Not all "organic" fertilizers are not created equal. If you find a commercially prepared organic fertilizer that is not made up of at least five ingredients forget about it (unless you have a specific need). For example, if you want to add just greensand in order to increase the amount of potassium or just Blood Meal in order to incraase the nitrogen in the soil, again that is different. I am talking about an overall fertilizaton program. Res ipsa loquitur (translation: It is just a horse of another color) does not apply when it comes to fertilizers. There is so much more to fertilizer than N-P-K. Chemical fertilizer advertising never mentions all the other stuff the soil needs because they simply are not able to provide it. And to even mention it would cause the consumer to look at other products. They sell the best part of what their product has to offer - N-P-K and don't mention the importance of the other needs of the soil becaue their product in unable to provide them. But you will notice the moment you ask about anything other than N-P-K they are quiet. Few advertisements are as effective as the ones put out by MG. One thing is for sure, their advertising is very effective because even here it is such a struggle to get people to look at the difference between what MG offers and what any ordinayr organic fertilizer offers.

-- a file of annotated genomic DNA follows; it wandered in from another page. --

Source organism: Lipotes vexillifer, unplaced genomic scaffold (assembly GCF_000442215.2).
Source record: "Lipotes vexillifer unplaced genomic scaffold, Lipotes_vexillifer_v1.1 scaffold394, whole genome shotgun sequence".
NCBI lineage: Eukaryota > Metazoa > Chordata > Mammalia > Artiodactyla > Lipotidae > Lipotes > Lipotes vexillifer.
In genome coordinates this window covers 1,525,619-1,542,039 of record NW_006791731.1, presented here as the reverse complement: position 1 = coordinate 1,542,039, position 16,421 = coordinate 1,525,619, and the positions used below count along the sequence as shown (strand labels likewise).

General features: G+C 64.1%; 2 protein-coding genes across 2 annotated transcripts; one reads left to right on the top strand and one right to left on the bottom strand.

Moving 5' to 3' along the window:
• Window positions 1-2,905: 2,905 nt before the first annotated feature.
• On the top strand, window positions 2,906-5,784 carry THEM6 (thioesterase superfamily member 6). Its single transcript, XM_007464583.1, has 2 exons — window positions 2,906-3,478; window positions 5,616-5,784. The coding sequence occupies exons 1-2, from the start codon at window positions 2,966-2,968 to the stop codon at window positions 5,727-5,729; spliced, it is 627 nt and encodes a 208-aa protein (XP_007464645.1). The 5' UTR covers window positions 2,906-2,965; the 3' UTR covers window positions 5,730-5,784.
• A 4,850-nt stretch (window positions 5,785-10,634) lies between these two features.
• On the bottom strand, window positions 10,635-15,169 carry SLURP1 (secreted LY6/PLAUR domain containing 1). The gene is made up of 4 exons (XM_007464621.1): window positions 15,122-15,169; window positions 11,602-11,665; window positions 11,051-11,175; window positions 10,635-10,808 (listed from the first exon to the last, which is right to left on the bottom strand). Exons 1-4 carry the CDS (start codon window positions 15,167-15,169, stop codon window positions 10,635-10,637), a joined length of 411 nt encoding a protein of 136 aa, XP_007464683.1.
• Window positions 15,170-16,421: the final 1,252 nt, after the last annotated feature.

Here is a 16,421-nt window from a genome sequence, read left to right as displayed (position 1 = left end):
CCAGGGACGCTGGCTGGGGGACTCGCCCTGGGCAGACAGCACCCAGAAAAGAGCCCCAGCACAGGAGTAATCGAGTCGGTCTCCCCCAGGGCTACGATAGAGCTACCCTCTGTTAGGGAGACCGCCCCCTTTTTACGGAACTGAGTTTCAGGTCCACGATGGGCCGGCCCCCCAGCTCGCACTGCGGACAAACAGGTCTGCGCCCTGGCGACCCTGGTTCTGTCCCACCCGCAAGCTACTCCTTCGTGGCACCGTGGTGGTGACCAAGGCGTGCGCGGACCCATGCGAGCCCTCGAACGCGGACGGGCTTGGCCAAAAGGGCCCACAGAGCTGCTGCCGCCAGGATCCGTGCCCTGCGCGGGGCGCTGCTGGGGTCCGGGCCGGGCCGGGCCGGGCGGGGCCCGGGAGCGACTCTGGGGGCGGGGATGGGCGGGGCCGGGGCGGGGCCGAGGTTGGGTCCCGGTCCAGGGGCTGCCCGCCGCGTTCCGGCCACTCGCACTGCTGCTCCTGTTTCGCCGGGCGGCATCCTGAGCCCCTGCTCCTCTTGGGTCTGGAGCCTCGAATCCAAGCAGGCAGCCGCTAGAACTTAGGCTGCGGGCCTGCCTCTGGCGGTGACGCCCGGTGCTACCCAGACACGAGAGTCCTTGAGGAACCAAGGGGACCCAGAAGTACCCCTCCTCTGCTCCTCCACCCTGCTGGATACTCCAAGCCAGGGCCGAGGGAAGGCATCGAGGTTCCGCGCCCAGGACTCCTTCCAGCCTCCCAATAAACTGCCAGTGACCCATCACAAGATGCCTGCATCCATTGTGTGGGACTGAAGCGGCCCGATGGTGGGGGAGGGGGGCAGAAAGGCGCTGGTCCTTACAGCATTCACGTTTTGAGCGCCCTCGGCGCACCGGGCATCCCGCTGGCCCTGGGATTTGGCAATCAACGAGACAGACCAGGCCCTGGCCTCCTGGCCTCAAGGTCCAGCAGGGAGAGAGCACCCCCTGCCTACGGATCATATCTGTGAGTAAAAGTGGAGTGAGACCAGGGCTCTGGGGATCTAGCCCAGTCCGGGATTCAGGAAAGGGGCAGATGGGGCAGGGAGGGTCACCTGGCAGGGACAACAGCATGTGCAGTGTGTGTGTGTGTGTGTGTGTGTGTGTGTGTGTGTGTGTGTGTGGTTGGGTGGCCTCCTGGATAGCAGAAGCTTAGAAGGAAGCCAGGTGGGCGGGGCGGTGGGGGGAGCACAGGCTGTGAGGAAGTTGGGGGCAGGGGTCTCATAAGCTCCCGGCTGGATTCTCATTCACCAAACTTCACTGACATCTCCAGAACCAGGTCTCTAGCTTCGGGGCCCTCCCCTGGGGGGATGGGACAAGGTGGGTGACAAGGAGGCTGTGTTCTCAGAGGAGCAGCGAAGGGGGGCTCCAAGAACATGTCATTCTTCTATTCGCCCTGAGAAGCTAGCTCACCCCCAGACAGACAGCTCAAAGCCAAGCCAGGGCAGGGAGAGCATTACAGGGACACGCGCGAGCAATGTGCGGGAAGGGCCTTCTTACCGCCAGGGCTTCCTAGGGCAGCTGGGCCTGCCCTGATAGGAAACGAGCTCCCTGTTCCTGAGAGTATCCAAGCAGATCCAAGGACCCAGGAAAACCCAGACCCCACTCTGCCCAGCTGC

OK, I am off my soapbox. Y'all can talk now.

Happy gardening.


    Bookmark   July 17, 2009 at 8:19PM